Esteury Ruiz– 2B, AZL Padres
2-3, 2 2B, 1 R

After getting off to a slow start in the Padres organization, second baseman Esteury Ruiz has been on fire over the last few weeks. Since August 1, Ruiz has slashed .375/.457/.650 with a 190 wRC+. Not only is Ruiz showing great bat to ball skills, but he is also demonstrating a good amount of extra base power, with two doubles, three triples, and one home run since August began. He’s a long way away from the big leagues, but if he can continue to develop his power while maintaining strong overall offensive skills, he could be a very valuable big leaguer one day.

Credit: Milb

Luis Patino– RHP, AZL Padres
4.1 IP, 4 H, 3 R (1 ER), 2 BB, 7 K

Luis Patino has been really impressive since joining the AZL Padres this season. Still just 17 years old, Patino has had an impressive string of starts, as he has given up just two earned runs over his last five outings. Over the last 21 and two-thirds innings in those five outings, Patino has 23 hitters while walking just six batters. Even though he’s pitching in the AZL, Patino is still just 17 years old and pitching against hitters that are older than him more often than not. There’s still a long way to go before Patino is really on anyone’s prospect radar, but he’s made good strides in a short amount of time.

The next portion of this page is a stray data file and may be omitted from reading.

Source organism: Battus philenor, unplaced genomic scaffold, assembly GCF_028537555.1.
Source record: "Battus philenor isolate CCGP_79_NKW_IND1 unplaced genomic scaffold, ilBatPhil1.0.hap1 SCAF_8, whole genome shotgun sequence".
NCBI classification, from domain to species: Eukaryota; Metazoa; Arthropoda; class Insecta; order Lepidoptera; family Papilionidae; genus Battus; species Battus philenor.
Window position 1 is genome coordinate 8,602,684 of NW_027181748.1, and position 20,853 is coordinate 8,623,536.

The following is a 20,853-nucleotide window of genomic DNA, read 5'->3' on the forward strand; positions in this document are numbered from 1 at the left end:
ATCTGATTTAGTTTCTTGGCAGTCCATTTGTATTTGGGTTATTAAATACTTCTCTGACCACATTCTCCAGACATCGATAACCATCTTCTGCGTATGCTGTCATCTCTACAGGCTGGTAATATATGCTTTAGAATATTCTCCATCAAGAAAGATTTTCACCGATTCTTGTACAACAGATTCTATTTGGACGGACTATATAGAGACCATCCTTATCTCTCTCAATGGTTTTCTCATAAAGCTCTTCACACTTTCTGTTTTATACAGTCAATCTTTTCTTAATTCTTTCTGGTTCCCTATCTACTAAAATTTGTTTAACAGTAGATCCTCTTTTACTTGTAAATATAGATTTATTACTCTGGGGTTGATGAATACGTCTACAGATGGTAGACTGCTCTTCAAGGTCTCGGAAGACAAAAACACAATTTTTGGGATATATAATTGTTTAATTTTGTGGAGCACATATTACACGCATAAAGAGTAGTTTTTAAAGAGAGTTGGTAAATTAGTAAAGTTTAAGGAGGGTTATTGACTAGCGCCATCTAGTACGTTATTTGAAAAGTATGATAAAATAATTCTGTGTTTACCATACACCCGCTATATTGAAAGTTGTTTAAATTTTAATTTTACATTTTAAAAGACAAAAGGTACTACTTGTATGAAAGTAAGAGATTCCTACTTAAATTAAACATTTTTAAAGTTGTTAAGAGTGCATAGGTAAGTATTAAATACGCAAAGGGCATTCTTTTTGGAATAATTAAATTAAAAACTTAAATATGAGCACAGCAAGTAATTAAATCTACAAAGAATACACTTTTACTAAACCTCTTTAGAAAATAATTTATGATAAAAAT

Tirso Ornelas- OF, AZL Padres 2
4-4, 1 3B, 2 HR, 3 RBI, 3 R